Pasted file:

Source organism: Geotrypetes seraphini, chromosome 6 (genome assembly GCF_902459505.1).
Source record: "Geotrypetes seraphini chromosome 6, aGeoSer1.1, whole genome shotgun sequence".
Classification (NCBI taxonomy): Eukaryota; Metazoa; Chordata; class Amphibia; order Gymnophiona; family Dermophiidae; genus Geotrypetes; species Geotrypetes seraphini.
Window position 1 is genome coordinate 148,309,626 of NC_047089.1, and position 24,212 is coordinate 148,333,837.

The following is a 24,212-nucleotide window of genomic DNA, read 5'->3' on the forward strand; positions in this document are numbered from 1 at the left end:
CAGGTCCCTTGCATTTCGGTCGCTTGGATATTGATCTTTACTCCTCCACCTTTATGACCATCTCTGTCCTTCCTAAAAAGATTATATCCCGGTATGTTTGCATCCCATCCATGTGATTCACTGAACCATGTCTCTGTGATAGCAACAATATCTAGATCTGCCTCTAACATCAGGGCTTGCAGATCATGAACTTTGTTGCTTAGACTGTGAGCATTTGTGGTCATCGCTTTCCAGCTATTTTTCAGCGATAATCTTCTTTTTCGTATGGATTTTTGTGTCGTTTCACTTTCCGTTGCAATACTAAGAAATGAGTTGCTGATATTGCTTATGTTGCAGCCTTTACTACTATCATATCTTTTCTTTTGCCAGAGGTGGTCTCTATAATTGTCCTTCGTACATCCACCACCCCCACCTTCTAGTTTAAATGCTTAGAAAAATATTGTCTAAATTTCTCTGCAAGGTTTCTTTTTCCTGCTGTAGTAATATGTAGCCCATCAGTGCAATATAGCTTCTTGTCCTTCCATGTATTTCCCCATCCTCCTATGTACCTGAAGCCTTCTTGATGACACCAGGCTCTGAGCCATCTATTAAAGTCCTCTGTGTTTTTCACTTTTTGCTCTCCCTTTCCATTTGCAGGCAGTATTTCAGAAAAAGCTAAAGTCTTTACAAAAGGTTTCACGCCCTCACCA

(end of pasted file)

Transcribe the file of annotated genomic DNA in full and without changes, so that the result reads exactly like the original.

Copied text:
Source organism: Geotrypetes seraphini, chromosome 6 (genome assembly GCF_902459505.1).
Source record: "Geotrypetes seraphini chromosome 6, aGeoSer1.1, whole genome shotgun sequence".
Classification (NCBI taxonomy): Eukaryota; Metazoa; Chordata; class Amphibia; order Gymnophiona; family Dermophiidae; genus Geotrypetes; species Geotrypetes seraphini.
Window position 1 is genome coordinate 148,309,626 of NC_047089.1, and position 24,212 is coordinate 148,333,837.

The following is a 24,212-nucleotide window of genomic DNA, read 5'->3' on the forward strand; positions in this document are numbered from 1 at the left end:
CAGGTCCCTTGCATTTCGGTCGCTTGGATATTGATCTTTACTCCTCCACCTTTATGACCATCTCTGTCCTTCCTAAAAAGATTATATCCCGGTATGTTTGCATCCCATCCATGTGATTCACTGAACCATGTCTCTGTGATAGCAACAATATCTAGATCTGCCTCTAACATCAGGGCTTGCAGATCATGAACTTTGTTGCTTAGACTGTGAGCATTTGTGGTCATCGCTTTCCAGCTATTTTTCAGCGATAATCTTCTTTTTCGTATGGATTTTTGTGTCGTTTCACTTTCCGTTGCAATACTAAGAAATGAGTTGCTGATATTGCTTATGTTGCAGCCTTTACTACTATCATATCTTTTCTTTTGCCAGAGGTGGTCTCTATAATTGTCCTTCGTACATCCACCACCCCCACCTTCTAGTTTAAATGCTTAGAAAAATATTGTCTAAATTTCTCTGCAAGGTTTCTTTTTCCTGCTGTAGTAATATGTAGCCCATCAGTGCAATATAGCTTCTTGTCCTTCCATGTATTTCCCCATCCTCCTATGTACCTGAAGCCTTCTTGATGACACCAGGCTCTGAGCCATCTATTAAAGTCCTCTGTGTTTTTCACTTTTTGCTCTCCCTTTCCATTTGCAGGCAGTATTTCAGAAAAAGCTAAAGTCTTTACAAAAGGTTTCACGCCCTCACCA